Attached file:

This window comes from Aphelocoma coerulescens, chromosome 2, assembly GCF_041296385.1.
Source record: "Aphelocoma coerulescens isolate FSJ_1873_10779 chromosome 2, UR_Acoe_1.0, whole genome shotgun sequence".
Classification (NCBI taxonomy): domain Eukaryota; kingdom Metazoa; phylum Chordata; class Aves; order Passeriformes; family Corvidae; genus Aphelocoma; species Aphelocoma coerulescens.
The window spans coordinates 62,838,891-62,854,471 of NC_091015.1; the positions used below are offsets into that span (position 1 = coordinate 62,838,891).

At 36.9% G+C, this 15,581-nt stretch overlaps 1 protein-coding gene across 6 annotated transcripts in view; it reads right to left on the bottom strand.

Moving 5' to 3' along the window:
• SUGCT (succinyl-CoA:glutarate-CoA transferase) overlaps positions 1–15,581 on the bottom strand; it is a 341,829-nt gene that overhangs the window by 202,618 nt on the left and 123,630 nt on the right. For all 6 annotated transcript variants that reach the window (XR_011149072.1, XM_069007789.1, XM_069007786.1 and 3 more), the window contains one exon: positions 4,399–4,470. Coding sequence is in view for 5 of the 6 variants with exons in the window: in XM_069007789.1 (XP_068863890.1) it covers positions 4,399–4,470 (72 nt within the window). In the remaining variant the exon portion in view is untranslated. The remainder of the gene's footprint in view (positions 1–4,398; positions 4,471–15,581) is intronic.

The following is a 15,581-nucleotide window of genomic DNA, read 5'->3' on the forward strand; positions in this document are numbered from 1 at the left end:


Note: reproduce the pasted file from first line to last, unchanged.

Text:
This window comes from Aphelocoma coerulescens, chromosome 2, assembly GCF_041296385.1.
Source record: "Aphelocoma coerulescens isolate FSJ_1873_10779 chromosome 2, UR_Acoe_1.0, whole genome shotgun sequence".
Classification (NCBI taxonomy): domain Eukaryota; kingdom Metazoa; phylum Chordata; class Aves; order Passeriformes; family Corvidae; genus Aphelocoma; species Aphelocoma coerulescens.
The window spans coordinates 62,838,891-62,854,471 of NC_091015.1; the positions used below are offsets into that span (position 1 = coordinate 62,838,891).

At 36.9% G+C, this 15,581-nt stretch overlaps 1 protein-coding gene across 6 annotated transcripts in view; it reads right to left on the bottom strand.

Moving 5' to 3' along the window:
• SUGCT (succinyl-CoA:glutarate-CoA transferase) overlaps positions 1–15,581 on the bottom strand; it is a 341,829-nt gene that overhangs the window by 202,618 nt on the left and 123,630 nt on the right. For all 6 annotated transcript variants that reach the window (XR_011149072.1, XM_069007789.1, XM_069007786.1 and 3 more), the window contains one exon: positions 4,399–4,470. Coding sequence is in view for 5 of the 6 variants with exons in the window: in XM_069007789.1 (XP_068863890.1) it covers positions 4,399–4,470 (72 nt within the window). In the remaining variant the exon portion in view is untranslated. The remainder of the gene's footprint in view (positions 1–4,398; positions 4,471–15,581) is intronic.

The following is a 15,581-nucleotide window of genomic DNA, read 5'->3' on the forward strand; positions in this document are numbered from 1 at the left end: